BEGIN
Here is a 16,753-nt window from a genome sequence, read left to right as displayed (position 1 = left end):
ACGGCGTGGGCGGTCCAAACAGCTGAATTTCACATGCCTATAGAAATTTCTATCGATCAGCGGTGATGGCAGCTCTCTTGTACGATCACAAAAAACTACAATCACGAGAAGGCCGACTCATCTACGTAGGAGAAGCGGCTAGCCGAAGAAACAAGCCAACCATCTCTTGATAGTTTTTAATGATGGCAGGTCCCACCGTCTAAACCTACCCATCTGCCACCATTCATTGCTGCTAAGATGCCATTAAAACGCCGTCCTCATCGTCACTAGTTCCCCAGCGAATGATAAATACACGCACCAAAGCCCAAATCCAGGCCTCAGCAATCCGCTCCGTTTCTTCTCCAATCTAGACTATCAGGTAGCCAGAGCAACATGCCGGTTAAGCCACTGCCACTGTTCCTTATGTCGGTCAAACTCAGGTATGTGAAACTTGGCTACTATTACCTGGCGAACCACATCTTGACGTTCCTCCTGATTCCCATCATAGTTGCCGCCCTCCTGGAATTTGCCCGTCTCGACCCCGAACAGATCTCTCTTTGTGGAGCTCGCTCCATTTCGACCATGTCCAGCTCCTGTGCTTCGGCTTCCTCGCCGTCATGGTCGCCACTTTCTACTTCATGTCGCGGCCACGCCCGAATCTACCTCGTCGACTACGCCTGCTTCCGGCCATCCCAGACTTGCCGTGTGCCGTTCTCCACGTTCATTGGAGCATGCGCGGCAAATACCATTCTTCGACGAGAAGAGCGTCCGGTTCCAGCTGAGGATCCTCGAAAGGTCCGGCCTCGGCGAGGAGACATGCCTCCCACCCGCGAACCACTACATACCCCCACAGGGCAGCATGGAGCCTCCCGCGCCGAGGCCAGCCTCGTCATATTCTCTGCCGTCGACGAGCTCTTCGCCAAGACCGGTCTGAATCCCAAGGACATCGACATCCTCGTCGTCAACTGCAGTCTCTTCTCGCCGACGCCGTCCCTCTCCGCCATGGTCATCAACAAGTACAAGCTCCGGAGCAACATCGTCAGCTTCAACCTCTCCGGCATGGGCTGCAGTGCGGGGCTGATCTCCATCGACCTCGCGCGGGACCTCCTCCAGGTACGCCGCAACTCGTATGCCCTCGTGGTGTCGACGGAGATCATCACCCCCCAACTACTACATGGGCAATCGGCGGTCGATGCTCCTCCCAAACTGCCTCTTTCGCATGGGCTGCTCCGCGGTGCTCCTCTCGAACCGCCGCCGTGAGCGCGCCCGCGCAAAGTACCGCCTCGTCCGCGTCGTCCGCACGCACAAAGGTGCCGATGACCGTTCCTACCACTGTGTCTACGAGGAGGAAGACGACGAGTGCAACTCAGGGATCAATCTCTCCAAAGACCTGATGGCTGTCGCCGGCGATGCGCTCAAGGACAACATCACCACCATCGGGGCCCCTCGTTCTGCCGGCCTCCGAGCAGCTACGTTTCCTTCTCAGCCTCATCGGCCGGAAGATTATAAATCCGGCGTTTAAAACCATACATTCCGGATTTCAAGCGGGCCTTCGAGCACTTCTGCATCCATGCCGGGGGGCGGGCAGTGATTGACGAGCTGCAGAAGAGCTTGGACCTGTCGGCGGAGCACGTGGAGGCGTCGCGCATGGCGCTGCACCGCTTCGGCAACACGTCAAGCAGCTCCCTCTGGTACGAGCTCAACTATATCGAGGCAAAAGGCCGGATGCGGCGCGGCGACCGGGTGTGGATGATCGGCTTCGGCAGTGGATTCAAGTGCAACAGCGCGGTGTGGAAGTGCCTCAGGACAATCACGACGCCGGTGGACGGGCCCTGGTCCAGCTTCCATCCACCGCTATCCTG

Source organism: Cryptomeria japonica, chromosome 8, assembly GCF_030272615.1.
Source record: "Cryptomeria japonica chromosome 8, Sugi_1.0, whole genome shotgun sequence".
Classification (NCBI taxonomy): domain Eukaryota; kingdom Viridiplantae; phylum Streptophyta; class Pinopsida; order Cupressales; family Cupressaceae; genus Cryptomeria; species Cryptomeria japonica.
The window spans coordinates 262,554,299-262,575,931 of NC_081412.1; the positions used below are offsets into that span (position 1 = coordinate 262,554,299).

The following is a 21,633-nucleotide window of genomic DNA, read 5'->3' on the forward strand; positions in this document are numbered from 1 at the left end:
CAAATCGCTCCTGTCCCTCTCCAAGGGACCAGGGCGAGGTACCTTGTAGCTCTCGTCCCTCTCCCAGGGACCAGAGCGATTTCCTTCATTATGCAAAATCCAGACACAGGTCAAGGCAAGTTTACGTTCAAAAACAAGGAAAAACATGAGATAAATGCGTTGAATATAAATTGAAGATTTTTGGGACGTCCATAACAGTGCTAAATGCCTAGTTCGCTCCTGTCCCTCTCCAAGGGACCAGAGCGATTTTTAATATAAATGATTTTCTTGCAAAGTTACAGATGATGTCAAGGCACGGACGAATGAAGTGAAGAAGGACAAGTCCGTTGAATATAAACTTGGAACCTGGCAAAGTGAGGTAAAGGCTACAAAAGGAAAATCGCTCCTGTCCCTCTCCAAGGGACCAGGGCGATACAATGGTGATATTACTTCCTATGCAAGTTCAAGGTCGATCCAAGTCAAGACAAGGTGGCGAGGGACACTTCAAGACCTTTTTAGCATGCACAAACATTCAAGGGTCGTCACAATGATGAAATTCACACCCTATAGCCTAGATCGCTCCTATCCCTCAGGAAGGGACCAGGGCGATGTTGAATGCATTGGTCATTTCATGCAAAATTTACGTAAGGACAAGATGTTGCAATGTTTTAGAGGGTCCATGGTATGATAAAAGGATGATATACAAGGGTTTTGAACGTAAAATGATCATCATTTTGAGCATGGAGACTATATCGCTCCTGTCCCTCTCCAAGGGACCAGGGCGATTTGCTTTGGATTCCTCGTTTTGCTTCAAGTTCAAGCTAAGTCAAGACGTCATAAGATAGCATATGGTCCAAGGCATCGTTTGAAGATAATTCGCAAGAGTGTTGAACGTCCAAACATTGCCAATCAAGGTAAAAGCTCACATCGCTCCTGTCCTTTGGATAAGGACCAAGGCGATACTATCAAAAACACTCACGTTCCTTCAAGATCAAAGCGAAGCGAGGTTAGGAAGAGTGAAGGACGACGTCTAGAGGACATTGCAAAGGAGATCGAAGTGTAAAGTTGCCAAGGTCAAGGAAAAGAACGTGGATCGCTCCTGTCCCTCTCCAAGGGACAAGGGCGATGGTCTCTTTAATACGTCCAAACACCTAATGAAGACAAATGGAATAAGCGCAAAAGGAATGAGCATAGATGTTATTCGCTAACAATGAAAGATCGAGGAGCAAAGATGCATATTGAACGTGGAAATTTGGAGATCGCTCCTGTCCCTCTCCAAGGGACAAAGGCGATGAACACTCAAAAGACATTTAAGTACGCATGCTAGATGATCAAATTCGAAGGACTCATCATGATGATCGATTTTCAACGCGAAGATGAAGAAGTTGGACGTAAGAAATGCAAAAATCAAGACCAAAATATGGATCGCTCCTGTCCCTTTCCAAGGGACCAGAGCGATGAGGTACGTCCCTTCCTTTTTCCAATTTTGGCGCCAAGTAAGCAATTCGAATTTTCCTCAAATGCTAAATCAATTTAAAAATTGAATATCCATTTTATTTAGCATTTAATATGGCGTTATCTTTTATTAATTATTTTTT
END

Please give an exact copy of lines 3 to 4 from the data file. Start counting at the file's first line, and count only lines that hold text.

Source organism: Cryptomeria japonica, chromosome 8, assembly GCF_030272615.1.
Source record: "Cryptomeria japonica chromosome 8, Sugi_1.0, whole genome shotgun sequence".